Diseases point the way to the future if we pay attention. This holds especially true of the global outbreak of coronavirus COVID-19. It is clear that some important lessons have emerged already. Some of these are obvious because they are so visible: Uncertainty is a major cause of panic. No one could miss that lesson. Economies reflect mass psychology. This lesson follows from the first, because the plunge in worldwide markets has been driven by uncertainty.
But if you look a bit deeper, COVID-19 exposes a need to take human well-being more seriously. The great push to create a welfare state is around a century old, and certain countries like Sweden and Denmark went much further than the United States. But even in places where democratic socialism won the day, true human welfare wasn’t addressed. The basic right to have guaranteed housing medicine, and education—the cornerstones of the modern welfare state—treat people as economic units.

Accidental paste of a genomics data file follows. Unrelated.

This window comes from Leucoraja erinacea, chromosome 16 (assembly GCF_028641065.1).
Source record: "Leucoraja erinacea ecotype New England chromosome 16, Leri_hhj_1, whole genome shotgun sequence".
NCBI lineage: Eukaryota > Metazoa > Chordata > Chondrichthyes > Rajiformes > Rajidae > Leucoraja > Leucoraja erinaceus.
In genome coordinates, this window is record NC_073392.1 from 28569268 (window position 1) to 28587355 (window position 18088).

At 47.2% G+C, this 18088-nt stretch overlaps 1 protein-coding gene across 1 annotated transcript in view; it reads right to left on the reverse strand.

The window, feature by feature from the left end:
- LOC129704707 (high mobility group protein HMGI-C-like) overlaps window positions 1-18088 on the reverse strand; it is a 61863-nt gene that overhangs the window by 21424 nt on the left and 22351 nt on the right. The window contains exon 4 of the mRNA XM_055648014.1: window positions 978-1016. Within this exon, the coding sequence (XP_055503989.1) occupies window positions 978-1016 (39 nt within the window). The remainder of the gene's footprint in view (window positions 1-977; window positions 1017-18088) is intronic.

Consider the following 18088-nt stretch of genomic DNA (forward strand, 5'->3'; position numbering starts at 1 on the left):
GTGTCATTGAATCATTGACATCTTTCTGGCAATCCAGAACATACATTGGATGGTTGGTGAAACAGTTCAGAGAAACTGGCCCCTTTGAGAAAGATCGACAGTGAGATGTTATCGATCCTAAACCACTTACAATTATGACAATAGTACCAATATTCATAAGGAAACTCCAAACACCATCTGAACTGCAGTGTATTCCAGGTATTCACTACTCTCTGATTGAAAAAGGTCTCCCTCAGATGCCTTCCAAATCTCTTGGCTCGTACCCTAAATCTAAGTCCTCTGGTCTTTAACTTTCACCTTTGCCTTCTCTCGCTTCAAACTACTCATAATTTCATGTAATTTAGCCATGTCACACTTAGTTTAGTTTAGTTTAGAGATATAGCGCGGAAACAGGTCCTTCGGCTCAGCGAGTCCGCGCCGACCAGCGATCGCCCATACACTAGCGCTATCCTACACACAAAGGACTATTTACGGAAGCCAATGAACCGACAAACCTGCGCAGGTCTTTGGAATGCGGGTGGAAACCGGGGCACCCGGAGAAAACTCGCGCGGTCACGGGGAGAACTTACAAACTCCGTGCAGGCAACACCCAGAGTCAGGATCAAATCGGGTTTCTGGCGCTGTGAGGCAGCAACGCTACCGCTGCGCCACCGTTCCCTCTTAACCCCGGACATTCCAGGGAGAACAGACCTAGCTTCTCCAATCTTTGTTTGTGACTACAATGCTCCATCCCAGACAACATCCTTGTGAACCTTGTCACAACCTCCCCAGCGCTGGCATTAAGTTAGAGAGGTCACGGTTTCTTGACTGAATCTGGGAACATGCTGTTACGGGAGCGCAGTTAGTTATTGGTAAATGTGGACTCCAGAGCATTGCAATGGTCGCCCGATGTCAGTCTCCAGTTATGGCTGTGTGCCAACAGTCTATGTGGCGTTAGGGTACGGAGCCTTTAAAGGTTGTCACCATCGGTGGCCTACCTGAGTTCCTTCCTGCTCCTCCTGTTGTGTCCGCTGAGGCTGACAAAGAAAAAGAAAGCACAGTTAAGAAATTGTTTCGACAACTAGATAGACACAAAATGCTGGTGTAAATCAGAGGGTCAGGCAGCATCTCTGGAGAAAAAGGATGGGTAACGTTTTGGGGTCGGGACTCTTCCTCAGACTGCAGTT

Actual well-being looks very different. Its hallmarks are community and mutual support, valuing happiness as essential to human life, affording lifelong good health, living in an environment with pure air and water, a lack of violence with a necessary emphasis on peace, equal acceptance for all, and the abolition of us-versus-them thinking of the kind that builds barriers of every kind.